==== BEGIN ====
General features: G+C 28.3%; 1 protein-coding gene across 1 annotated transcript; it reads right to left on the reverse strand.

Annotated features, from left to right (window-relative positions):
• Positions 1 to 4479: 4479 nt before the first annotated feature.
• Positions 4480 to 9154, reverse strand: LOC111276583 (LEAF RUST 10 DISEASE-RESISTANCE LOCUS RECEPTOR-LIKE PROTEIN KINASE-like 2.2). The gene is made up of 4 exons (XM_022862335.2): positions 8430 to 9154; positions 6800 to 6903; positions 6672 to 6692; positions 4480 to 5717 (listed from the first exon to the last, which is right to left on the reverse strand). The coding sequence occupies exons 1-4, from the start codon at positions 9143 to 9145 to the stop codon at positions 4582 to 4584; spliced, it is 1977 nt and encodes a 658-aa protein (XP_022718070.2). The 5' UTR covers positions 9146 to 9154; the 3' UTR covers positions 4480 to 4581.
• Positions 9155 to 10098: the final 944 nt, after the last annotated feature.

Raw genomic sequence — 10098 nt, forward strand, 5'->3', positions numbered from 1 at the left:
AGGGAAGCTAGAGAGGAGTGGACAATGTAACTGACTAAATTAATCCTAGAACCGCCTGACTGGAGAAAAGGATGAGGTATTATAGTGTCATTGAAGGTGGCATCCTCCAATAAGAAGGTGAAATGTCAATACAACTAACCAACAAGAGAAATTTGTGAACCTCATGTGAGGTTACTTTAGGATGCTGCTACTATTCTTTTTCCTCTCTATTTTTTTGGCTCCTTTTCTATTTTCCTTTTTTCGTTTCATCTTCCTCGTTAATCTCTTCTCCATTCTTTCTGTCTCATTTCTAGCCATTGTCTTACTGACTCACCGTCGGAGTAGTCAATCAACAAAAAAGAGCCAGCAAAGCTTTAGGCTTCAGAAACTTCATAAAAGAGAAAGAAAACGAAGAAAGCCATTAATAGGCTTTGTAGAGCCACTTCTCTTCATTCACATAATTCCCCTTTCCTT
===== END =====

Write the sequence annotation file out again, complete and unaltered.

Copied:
General features: G+C 28.3%; 1 protein-coding gene across 1 annotated transcript; it reads right to left on the reverse strand.

Annotated features, from left to right (window-relative positions):
• Positions 1 to 4479: 4479 nt before the first annotated feature.
• Positions 4480 to 9154, reverse strand: LOC111276583 (LEAF RUST 10 DISEASE-RESISTANCE LOCUS RECEPTOR-LIKE PROTEIN KINASE-like 2.2). The gene is made up of 4 exons (XM_022862335.2): positions 8430 to 9154; positions 6800 to 6903; positions 6672 to 6692; positions 4480 to 5717 (listed from the first exon to the last, which is right to left on the reverse strand). The coding sequence occupies exons 1-4, from the start codon at positions 9143 to 9145 to the stop codon at positions 4582 to 4584; spliced, it is 1977 nt and encodes a 658-aa protein (XP_022718070.2). The 5' UTR covers positions 9146 to 9154; the 3' UTR covers positions 4480 to 4581.
• Positions 9155 to 10098: the final 944 nt, after the last annotated feature.

Raw genomic sequence — 10098 nt, forward strand, 5'->3', positions numbered from 1 at the left:
AGGGAAGCTAGAGAGGAGTGGACAATGTAACTGACTAAATTAATCCTAGAACCGCCTGACTGGAGAAAAGGATGAGGTATTATAGTGTCATTGAAGGTGGCATCCTCCAATAAGAAGGTGAAATGTCAATACAACTAACCAACAAGAGAAATTTGTGAACCTCATGTGAGGTTACTTTAGGATGCTGCTACTATTCTTTTTCCTCTCTATTTTTTTGGCTCCTTTTCTATTTTCCTTTTTTCGTTTCATCTTCCTCGTTAATCTCTTCTCCATTCTTTCTGTCTCATTTCTAGCCATTGTCTTACTGACTCACCGTCGGAGTAGTCAATCAACAAAAAAGAGCCAGCAAAGCTTTAGGCTTCAGAAACTTCATAAAAGAGAAAGAAAACGAAGAAAGCCATTAATAGGCTTTGTAGAGCCACTTCTCTTCATTCACATAATTCCCCTTTCCTT